Silence is Not Consent

Friday, April 9, 2021
By Emilie St-Pierre, Privacy and Security Ambassador at Future Ada.

For victims of online harassment, stalking and domestic violence, privacy is more than a right – it’s a necessity. Anonymity keeps survivors and their families safe and it’s going to become much more difficult to achieve if SB 5062, the “Washington Privacy Act,” becomes law.

As a privacy and security advisor who works with underrepresented members of our community in Spokane, including survivors of assault and violence, I help people get the anonymity they need for personal safety, working with them to remove their data from the Internet. The crisis of violence in our region is significant. According to the Spokane Regional Health District, Spokane County has approximately 3,900 confirmed victims of domestic violence every year, with the district estimating the issue to be under reported. When adding to this number victims of stalking, harassment and other forms of threats and violence, the actual number of people who must rely on privacy for their safety is far greater than 3,900. As a result, the passage of weak privacy regulations would have a tremendous negative impact on the safety and well-being of people living in our region.

Achieving privacy is a difficult endeavor for folks, as everything we do in our daily lives creates data – from connecting with friends, shopping or studying online, to driving a car or just browsing websites. That data exposes a detailed picture of who a person is, where they live, what they do and much more. For survivors of domestic violence, stalking and online harassment, that picture can be dangerous even to their partners, family members and friends. And without strong data privacy regulations, that data can be anywhere from difficult to impossible to remove, as it is currently the case.

Unfortunately, if SB 5062 passes, my job is going to get a lot harder. The Washington Privacy Act puts companies in control of an individual’s data and doesn’t give them much incentive to protect people like my clients. Not only does it shield companies from lawsuits for privacy violations, but it gives companies a “right to cure” or a chance to fix the violation without penalty. That doesn’t offer much protection to domestic violence, stalking and online harassment survivors, because once personal data is in the wrong hands, it’s too late. Curing a violation doesn’t magically restore a person’s safety, privacy or anonymity.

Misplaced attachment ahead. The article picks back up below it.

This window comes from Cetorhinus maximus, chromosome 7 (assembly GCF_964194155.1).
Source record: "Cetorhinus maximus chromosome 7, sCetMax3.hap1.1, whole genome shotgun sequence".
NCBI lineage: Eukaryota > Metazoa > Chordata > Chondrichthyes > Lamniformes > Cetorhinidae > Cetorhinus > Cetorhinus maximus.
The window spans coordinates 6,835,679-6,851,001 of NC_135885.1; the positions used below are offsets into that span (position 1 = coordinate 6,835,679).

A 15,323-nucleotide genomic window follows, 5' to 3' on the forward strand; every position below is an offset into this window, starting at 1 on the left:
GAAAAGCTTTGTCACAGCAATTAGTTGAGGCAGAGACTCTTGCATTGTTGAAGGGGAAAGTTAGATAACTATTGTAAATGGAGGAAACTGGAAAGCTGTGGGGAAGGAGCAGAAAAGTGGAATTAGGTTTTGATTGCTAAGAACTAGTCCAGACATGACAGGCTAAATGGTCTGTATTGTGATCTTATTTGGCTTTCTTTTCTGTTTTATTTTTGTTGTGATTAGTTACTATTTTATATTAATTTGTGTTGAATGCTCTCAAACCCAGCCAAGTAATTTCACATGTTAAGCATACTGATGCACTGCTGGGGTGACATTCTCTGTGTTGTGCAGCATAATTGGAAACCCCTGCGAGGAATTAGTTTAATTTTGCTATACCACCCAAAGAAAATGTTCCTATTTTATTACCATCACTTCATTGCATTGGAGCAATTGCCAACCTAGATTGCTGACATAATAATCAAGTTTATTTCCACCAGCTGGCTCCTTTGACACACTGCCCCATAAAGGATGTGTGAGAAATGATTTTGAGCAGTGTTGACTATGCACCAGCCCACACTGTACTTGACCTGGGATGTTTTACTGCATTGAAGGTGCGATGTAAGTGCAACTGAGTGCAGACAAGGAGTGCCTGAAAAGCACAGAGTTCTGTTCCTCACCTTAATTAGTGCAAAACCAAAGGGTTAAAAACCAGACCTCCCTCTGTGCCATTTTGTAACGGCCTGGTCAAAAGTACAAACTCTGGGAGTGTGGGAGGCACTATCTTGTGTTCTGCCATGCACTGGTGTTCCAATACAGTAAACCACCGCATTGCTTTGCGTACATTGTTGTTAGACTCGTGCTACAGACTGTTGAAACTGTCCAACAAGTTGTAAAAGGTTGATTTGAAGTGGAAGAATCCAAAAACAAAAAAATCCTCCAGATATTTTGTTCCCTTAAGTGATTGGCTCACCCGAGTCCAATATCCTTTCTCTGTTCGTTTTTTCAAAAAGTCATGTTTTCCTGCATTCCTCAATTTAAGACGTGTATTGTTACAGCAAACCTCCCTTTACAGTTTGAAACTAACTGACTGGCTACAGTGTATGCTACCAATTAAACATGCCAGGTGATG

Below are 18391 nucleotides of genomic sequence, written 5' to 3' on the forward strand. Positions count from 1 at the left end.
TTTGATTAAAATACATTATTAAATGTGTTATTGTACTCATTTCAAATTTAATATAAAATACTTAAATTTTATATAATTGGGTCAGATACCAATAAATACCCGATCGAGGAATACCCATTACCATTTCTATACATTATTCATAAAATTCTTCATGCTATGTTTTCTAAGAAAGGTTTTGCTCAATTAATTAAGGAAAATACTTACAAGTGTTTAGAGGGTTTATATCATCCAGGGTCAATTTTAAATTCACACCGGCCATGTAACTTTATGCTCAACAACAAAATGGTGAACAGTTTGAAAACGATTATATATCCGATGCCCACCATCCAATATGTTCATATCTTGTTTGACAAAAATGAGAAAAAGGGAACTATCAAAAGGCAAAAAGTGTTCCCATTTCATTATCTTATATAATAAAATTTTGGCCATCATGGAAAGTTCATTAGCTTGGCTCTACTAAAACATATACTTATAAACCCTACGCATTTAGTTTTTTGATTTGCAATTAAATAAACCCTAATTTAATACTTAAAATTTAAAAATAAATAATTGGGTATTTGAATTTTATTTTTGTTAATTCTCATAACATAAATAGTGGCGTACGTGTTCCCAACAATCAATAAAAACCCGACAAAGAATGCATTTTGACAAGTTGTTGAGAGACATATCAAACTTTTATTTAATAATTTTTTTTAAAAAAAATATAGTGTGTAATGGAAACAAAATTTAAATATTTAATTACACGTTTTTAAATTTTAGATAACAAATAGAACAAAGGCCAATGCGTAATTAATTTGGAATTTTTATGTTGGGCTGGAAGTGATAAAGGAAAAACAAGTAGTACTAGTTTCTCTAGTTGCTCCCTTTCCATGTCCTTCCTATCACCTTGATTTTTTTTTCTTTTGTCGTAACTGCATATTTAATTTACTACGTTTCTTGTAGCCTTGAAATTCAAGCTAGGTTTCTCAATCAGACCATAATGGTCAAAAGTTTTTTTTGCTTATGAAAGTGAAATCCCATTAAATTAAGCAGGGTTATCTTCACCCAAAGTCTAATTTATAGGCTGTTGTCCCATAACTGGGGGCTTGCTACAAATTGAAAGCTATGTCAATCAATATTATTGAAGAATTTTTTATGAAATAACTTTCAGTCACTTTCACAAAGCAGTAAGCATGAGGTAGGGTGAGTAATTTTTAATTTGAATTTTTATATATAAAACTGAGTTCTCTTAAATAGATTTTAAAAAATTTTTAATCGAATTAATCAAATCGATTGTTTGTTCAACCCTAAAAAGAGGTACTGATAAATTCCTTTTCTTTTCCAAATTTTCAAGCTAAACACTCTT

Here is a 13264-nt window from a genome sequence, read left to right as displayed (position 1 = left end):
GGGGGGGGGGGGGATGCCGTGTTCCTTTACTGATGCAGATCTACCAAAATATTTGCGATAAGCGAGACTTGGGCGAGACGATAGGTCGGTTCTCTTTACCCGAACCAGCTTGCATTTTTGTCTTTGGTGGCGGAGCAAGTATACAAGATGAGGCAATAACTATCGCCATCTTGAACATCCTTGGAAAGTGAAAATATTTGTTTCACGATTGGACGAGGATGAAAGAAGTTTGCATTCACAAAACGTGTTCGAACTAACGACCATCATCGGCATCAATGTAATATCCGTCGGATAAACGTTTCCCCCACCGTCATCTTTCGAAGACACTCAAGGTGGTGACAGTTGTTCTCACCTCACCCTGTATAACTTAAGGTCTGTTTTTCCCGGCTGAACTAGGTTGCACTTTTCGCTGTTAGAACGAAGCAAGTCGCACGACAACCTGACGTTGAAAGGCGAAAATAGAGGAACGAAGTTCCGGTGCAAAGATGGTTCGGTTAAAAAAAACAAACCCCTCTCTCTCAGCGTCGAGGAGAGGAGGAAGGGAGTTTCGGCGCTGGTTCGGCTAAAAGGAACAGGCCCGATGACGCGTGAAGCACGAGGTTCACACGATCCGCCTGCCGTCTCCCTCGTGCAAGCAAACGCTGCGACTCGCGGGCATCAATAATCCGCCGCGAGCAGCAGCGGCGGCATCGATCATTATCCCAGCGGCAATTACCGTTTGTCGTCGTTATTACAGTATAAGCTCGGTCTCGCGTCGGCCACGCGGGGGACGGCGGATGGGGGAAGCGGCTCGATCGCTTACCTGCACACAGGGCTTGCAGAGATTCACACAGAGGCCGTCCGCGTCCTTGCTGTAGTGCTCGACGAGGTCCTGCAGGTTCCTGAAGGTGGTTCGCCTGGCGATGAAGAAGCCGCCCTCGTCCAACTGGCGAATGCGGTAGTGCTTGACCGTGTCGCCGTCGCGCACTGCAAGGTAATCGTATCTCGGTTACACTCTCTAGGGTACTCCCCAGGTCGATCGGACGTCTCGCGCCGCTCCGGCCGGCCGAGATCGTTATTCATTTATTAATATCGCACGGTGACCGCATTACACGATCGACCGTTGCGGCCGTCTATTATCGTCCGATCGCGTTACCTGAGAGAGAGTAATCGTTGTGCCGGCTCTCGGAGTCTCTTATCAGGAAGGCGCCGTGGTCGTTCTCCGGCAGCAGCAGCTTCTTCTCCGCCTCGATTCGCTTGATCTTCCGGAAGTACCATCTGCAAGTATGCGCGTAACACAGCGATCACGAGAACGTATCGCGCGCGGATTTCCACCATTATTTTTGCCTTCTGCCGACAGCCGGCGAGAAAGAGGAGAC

People’s data is already being misused to stalk, threaten and impersonate people across the Spokane area and we critically need strong data privacy protections to prevent this misuse from happening. Unfortunately, SB 5062 doesn’t provide those strong protections. The safety of survivors is put at additional risk as they are burdened with needing to understand how different companies collect, use, and share their data. They are further labored with the task of needing to maneuver through the endless different methods companies use to try to opt-out of this collection and sharing process in an effort to protect themselves. Not only that, but it is also impossible to get an exhaustive list of companies which have data on a person. Overall, the opt-out process is costly, requiring a significant number of hours, continuous vigilance and often requires spending money. Every survivor deserves protection, but not every survivor has access to those resources. Again, this is too late for people who face danger if their information gets into the wrong hands. Only strong regulations that require a person to affirmatively opt-in to the collection and sharing of their data would provide meaningful protection.

If we care about survivors, families and children and hold their safety and security in the highest regard, then we must reject policies that potentially endanger them. SB 5062’s after-the-fact approach is too little, too late for the thousands of people across Spokane who rely on privacy to keep them safe and to keep them alive. We must protect survivors of domestic violence, stalking and online harassment. Too many in Spokane depend upon their privacy for their safety and the safety of their loved ones. We must reject weak data privacy regulations that put them in danger.
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